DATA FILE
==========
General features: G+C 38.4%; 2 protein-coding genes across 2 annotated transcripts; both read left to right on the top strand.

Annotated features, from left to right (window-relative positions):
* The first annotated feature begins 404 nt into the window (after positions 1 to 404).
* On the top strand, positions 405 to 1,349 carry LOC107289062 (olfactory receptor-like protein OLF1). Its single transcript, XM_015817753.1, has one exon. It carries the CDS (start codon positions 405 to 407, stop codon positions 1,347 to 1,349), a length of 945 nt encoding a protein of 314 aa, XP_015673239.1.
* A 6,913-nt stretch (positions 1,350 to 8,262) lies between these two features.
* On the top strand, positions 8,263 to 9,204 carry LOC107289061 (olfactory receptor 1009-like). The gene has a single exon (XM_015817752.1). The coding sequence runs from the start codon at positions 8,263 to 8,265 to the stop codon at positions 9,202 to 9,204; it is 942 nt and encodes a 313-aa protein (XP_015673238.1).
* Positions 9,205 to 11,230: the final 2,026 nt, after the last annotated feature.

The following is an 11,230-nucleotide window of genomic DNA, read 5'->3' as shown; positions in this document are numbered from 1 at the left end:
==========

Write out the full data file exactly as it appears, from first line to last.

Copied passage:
General features: G+C 38.4%; 2 protein-coding genes across 2 annotated transcripts; both read left to right on the top strand.

Annotated features, from left to right (window-relative positions):
* The first annotated feature begins 404 nt into the window (after positions 1 to 404).
* On the top strand, positions 405 to 1,349 carry LOC107289062 (olfactory receptor-like protein OLF1). Its single transcript, XM_015817753.1, has one exon. It carries the CDS (start codon positions 405 to 407, stop codon positions 1,347 to 1,349), a length of 945 nt encoding a protein of 314 aa, XP_015673239.1.
* A 6,913-nt stretch (positions 1,350 to 8,262) lies between these two features.
* On the top strand, positions 8,263 to 9,204 carry LOC107289061 (olfactory receptor 1009-like). The gene has a single exon (XM_015817752.1). The coding sequence runs from the start codon at positions 8,263 to 8,265 to the stop codon at positions 9,202 to 9,204; it is 942 nt and encodes a 313-aa protein (XP_015673238.1).
* Positions 9,205 to 11,230: the final 2,026 nt, after the last annotated feature.

The following is an 11,230-nucleotide window of genomic DNA, read 5'->3' as shown; positions in this document are numbered from 1 at the left end: